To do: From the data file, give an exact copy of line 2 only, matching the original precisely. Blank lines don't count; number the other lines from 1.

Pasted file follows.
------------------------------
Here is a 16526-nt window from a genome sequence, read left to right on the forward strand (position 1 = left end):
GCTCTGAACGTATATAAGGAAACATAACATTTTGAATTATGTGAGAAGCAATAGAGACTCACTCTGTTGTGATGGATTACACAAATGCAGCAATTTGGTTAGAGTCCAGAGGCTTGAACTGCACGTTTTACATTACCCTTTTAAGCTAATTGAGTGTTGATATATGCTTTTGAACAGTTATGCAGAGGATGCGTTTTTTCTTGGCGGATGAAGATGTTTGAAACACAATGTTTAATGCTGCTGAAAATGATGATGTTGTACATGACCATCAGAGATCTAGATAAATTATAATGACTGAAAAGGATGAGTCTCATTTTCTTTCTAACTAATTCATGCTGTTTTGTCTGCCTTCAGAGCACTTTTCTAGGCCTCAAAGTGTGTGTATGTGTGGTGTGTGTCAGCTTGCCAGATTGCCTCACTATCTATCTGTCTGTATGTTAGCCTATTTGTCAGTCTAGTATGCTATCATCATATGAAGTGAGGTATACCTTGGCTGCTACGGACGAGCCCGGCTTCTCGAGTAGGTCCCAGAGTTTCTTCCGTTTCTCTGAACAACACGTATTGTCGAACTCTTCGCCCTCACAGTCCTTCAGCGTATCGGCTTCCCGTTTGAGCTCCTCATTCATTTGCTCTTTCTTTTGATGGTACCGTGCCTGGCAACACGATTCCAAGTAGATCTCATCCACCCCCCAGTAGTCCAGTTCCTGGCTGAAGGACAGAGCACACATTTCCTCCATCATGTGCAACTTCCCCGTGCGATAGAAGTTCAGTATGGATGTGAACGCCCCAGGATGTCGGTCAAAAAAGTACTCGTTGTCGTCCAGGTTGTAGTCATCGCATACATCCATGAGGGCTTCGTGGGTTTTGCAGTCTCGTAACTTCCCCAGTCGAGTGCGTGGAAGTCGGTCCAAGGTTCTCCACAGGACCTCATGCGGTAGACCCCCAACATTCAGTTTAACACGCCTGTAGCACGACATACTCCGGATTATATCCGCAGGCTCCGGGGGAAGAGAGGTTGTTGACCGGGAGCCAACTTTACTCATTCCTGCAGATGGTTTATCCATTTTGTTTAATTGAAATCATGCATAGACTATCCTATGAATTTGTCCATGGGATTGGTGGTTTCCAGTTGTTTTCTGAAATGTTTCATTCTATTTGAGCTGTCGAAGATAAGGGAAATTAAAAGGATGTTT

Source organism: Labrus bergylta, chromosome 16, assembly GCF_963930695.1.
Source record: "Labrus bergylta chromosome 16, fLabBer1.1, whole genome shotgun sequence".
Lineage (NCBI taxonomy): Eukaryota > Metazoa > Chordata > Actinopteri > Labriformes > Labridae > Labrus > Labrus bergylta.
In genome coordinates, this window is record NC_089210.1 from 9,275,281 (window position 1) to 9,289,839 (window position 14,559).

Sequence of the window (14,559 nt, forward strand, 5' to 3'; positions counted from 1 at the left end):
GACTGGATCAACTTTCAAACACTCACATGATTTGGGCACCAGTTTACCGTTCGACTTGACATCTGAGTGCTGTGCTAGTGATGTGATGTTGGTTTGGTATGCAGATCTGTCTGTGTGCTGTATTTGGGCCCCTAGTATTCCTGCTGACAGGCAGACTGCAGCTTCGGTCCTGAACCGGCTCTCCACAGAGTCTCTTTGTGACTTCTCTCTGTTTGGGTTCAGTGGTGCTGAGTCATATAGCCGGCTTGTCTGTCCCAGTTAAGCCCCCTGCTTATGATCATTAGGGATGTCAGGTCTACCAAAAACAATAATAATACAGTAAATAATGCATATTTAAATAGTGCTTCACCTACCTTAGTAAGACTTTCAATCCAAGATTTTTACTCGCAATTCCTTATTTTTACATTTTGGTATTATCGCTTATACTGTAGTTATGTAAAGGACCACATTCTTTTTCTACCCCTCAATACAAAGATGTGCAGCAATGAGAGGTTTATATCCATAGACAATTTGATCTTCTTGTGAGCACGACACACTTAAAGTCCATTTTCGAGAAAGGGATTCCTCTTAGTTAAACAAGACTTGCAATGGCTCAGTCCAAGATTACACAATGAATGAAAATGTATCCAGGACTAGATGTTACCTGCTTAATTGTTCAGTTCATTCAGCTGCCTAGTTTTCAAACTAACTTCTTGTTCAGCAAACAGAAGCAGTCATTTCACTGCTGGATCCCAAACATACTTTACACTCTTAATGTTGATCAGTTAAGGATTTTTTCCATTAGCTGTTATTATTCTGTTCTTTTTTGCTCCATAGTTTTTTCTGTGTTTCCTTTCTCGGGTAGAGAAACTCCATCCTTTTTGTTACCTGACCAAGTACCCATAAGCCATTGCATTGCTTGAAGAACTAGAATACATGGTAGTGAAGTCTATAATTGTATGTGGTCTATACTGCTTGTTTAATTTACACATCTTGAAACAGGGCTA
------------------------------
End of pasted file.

GCTCTGAACGTATATAAGGAAACATAACATTTTGAATTATGTGAGAAGCAATAGAGACTCACTCTGTTGTGATGGATTACACAAATGCAGCAATTTGGTTAGAGTCCAGAGGCTTGAACTGCACGTTTTACATTACCCTTTTAAGCTAATTGAGTGTTGATATATGCTTTTGAACAGTTATGCAGAGGATGCGTTTTTTCTTGGCGGATGAAGATGTTTGAAACACAATGTTTAATGCTGCTGAAAATGATGATGTTGTACATGACCATCAGAGATCTAGATAAATTATAATGACTGAAAAGGATGAGTCTCATTTTCTTTCTAACTAATTCATGCTGTTTTGTCTGCCTTCAGAGCACTTTTCTAGGCCTCAAAGTGTGTGTATGTGTGGTGTGTGTCAGCTTGCCAGATTGCCTCACTATCTATCTGTCTGTATGTTAGCCTATTTGTCAGTCTAGTATGCTATCATCATATGAAGTGAGGTATACCTTGGCTGCTACGGACGAGCCCGGCTTCTCGAGTAGGTCCCAGAGTTTCTTCCGTTTCTCTGAACAACACGTATTGTCGAACTCTTCGCCCTCACAGTCCTTCAGCGTATCGGCTTCCCGTTTGAGCTCCTCATTCATTTGCTCTTTCTTTTGATGGTACCGTGCCTGGCAACACGATTCCAAGTAGATCTCATCCACCCCCCAGTAGTCCAGTTCCTGGCTGAAGGACAGAGCACACATTTCCTCCATCATGTGCAACTTCCCCGTGCGATAGAAGTTCAGTATGGATGTGAACGCCCCAGGATGTCGGTCAAAAAAGTACTCGTTGTCGTCCAGGTTGTAGTCATCGCATACATCCATGAGGGCTTCGTGGGTTTTGCAGTCTCGTAACTTCCCCAGTCGAGTGCGTGGAAGTCGGTCCAAGGTTCTCCACAGGACCTCATGCGGTAGACCCCCAACATTCAGTTTAACACGCCTGTAGCACGACATACTCCGGATTATATCCGCAGGCTCCGGGGGAAGAGAGGTTGTTGACCGGGAGCCAACTTTACTCATTCCTGCAGATGGTTTATCCATTTTGTTTAATTGAAATCATGCATAGACTATCCTATGAATTTGTCCATGGGATTGGTGGTTTCCAGTTGTTTTCTGAAATGTTTCATTCTATTTGAGCTGTCGAAGATAAGGGAAATTAAAAGGATGTTT